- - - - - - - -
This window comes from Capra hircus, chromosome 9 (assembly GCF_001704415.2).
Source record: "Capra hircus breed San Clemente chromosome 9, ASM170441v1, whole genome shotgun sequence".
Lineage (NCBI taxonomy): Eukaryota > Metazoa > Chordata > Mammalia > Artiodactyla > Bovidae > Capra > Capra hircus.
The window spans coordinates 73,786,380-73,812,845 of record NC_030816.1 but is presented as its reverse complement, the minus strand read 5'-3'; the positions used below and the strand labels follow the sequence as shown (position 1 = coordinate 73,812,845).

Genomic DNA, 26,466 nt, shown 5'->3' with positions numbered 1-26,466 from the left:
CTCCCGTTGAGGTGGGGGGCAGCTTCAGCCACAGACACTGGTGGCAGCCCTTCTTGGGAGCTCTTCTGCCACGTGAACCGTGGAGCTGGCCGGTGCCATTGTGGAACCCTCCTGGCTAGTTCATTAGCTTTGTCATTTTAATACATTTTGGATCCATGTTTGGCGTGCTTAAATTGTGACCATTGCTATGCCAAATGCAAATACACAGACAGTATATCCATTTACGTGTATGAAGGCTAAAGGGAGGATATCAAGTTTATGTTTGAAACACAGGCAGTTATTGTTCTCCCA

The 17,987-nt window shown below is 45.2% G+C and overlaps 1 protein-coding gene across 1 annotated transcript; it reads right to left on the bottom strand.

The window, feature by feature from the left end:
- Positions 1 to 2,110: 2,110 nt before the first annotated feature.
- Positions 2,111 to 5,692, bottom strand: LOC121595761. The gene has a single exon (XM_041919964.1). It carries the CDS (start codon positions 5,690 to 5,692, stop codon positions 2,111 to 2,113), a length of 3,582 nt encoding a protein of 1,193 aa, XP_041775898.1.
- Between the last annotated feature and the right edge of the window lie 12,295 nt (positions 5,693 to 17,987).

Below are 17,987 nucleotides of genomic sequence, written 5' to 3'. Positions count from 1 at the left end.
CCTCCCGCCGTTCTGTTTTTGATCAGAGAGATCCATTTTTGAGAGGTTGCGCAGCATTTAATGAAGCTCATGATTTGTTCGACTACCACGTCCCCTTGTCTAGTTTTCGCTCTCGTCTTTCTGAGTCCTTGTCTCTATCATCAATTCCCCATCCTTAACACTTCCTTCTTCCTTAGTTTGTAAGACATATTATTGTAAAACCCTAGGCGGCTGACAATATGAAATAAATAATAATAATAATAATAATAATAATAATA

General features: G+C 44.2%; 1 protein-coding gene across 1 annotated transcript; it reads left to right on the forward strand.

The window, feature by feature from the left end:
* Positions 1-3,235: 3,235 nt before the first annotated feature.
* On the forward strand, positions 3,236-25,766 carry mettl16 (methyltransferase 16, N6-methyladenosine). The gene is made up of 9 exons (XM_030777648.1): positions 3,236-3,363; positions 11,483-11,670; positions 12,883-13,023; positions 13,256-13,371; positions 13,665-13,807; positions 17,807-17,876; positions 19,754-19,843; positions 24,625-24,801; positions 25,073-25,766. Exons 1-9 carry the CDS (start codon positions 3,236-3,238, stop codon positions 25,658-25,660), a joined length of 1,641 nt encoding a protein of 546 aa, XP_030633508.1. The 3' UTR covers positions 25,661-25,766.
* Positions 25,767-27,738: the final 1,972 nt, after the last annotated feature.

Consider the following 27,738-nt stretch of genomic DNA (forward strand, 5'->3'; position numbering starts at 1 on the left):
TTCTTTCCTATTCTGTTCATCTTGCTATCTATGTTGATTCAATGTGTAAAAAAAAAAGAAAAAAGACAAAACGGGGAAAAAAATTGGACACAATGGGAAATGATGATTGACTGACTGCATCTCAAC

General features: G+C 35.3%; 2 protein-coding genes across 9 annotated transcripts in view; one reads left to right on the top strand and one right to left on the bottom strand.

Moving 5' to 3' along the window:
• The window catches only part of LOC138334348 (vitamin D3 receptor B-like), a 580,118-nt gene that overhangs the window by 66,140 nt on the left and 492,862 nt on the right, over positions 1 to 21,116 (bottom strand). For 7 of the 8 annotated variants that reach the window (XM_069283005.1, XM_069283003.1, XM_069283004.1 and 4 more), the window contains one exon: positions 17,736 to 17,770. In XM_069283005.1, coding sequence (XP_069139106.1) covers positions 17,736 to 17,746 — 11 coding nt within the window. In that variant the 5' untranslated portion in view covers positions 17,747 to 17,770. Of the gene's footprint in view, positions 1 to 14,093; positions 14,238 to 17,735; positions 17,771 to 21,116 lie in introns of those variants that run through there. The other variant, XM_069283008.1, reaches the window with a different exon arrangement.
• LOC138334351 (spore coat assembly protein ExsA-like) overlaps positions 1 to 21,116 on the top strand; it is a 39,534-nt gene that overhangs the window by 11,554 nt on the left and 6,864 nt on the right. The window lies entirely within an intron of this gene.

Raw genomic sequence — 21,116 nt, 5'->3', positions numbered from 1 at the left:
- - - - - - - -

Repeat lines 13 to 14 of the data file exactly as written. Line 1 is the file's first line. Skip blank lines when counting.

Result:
CCTCCCGCCGTTCTGTTTTTGATCAGAGAGATCCATTTTTGAGAGGTTGCGCAGCATTTAATGAAGCTCATGATTTGTTCGACTACCACGTCCCCTTGTCTAGTTTTCGCTCTCGTCTTTCTGAGTCCTTGTCTCTATCATCAATTCCCCATCCTTAACACTTCCTTCTTCCTTAGTTTGTAAGACATATTATTGTAAAACCCTAGGCGGCTGACAATATGAAATAAATAATAATAATAATAATAATAATAATAATA

General features: G+C 44.2%; 1 protein-coding gene across 1 annotated transcript; it reads left to right on the forward strand.